Copyright © 2019, Los Angeles Times | Terms of Service | Privacy Policy
Life and Arts

The theater that Colonized Burbank

The theater that Colonized Burbank
Barbara Beckley, artistic director of the Colony Theater, on stage at the Burbank location.
(Raul Roa / Staff Photographer)

Barbara Beckley, pencil thin and fiercely emphatic, sits in an armchair in the living room-style lobby of the Colony Theatre in Burbank. Sounds from the stage indicate that rehearsals are underway for the second show of the Colony’s 38th season: the West Coast premiere of John Morogiello’s backstage comedy, “Blame It on Beckett.”

The Colony’s artistic director and longtime leader is looking back, tracing her company’s trajectory from an actor-driven, 99-seat venture in Silver Lake to its transformation into a 276-seat, full Equity theater. Founded in 1975 by a group of Los Angeles actors, the Colony Studio Theatre, as it was called then, earned considerable critical acclaim and audience loyalty during its first 25 years in “the land that time forgot,” as Beckley puts it.

“We called it Silver Lake because that was cool,” she said, “but actually we were in this hole between Silver Lake, Echo Park and Glassell Park. Our nearest competitors were the Dodgers.”

Beckley initially managed the theater for founding Artistic Director Terrence Shank while pursuing her own acting career. After the company’s successful first year, she recalled, “people said, ‘What are you doing next season?’ Terrence and I looked at each other and said, ‘Oh, guess we better figure that out.’”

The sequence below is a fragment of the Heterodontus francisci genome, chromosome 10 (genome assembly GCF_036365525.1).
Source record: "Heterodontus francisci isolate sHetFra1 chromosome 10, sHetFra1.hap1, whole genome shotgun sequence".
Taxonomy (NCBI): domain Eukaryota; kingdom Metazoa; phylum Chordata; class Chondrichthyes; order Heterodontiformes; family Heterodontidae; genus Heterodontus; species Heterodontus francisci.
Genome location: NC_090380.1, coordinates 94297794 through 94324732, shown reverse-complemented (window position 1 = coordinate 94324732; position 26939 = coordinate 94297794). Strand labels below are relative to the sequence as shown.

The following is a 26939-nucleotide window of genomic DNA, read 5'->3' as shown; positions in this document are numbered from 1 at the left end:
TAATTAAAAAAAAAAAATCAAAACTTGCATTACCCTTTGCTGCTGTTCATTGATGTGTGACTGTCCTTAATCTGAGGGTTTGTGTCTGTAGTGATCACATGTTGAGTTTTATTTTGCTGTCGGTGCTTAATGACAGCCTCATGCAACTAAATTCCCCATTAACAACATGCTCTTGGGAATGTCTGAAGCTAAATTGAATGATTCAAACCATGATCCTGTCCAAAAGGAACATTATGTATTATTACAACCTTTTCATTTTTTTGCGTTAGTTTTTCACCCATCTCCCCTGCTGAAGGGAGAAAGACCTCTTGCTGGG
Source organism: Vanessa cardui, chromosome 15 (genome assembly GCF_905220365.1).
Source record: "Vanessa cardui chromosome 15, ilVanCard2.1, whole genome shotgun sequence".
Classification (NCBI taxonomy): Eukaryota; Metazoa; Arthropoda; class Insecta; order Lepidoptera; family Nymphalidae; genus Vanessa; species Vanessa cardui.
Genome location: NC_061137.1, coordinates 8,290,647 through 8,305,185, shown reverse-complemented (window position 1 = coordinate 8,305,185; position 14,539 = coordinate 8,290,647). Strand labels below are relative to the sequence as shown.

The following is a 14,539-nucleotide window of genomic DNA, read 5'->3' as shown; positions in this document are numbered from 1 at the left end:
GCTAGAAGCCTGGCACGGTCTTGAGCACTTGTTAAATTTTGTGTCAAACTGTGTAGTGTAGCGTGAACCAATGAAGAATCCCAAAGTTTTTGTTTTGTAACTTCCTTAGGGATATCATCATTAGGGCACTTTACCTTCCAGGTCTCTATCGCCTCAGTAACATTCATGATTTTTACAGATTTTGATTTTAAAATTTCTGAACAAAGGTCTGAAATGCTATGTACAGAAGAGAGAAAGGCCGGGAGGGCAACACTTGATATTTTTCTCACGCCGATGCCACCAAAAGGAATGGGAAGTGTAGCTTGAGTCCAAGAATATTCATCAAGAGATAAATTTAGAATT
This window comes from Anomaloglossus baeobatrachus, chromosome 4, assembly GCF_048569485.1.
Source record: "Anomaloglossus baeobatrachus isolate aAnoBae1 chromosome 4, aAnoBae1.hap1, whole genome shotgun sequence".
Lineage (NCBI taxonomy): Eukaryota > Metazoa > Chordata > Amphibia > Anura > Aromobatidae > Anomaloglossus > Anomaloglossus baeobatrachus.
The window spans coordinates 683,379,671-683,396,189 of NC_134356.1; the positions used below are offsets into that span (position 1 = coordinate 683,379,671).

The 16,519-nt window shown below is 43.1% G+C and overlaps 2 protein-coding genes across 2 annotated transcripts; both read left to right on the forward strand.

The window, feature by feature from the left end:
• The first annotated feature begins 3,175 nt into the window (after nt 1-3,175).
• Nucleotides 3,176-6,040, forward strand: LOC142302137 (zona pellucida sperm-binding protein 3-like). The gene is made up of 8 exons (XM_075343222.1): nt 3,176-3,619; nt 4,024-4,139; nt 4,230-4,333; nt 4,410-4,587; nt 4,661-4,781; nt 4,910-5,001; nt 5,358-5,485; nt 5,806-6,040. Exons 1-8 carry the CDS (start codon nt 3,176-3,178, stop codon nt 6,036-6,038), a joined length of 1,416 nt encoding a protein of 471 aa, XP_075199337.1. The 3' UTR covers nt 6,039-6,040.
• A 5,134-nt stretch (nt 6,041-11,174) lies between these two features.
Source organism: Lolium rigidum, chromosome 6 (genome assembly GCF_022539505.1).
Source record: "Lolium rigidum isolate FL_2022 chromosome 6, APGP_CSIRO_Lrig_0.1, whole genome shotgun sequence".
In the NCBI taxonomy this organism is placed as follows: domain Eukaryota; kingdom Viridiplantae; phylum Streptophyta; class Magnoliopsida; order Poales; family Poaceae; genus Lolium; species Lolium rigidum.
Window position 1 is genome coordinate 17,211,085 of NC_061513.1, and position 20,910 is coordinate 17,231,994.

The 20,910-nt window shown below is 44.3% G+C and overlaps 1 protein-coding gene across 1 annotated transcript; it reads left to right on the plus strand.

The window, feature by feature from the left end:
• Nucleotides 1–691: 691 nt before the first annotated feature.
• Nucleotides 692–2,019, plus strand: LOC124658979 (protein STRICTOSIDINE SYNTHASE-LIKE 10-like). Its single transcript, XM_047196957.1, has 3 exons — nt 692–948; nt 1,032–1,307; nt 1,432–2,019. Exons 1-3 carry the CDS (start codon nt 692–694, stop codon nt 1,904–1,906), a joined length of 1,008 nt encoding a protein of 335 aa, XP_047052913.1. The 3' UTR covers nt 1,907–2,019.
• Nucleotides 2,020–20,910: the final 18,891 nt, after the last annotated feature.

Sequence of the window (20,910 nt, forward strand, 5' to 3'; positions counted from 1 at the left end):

The Colony quickly gained a reputation for sterling, award-winning, often original work — it was and is the recipient of numerous L.A. Weekly, Los Angeles Drama Critics’ Circle and Ovation Awards. The audience grew. Regulars began trekking in from as far away as Orange County.

“They still do,” said Beckley.

When Shank moved on in 1984 for a theater career in Florida and South Africa, the leadership position “kind of landed in my lap,” Beckley said. In 1987, she spearheaded a canny marketing effort that would set the stage for the theater’s evolution.

“That was the year that we discovered telemarketing. We decided to throw everything we had into a campaign to build our subscription base. It was a leap of faith.”


That strategic move coincided with a through-the-roof smash hit for the company: Jean Anouilh’s “Ring Around the Moon,” headlined by Parker Stevenson.